Minerva

New York Herald Building, West 35th Street and Sixth Avenue, c. 1895

New York Herald Building, West 35th Street and Sixth Avenue, c. 1895

This portrait of the New York Herald Building was taken around 1895 by the H. N. Tiemann Co.  Herald Square was named for the New York Herald, much the same as Times Square was named for rival newspaper, The New York Times.  In this photograph, we can see atop the Herald Building the statue of Minerva, the Roman goddess of wisdom, and her owls. A bell and two bellringers stand just below Minerva, ready to toll the hour.

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Workers atop Grand Central Terminal, 1950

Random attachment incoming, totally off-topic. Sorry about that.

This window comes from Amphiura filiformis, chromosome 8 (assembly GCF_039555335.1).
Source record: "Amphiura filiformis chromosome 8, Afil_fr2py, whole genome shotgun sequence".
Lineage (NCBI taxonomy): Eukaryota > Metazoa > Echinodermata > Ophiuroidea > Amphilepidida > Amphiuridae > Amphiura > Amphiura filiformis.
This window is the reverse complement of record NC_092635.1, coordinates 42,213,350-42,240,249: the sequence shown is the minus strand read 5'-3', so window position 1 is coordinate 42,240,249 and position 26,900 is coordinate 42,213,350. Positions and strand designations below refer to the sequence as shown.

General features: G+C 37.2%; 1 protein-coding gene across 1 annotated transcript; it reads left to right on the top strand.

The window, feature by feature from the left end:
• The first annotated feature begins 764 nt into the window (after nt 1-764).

Workers atop Grand Central Terminal, 1950

View east toward workers painting the flagpole on Grand Central Terminal.  The collossal clock and statue of "Transportation" by French artist Jules-Alexis Coutan are in the background. On the statue Mercury is flanked by Minerva and Hercules. Minerva, the goddess of wisdom, represents the thought and planning put into this building, while Mercury, the god of speed, represents both the speed of commerce and, of course, the speed of trains, and Hercules represents the strength of the men who built GCT.  The flagpole has since been removed.

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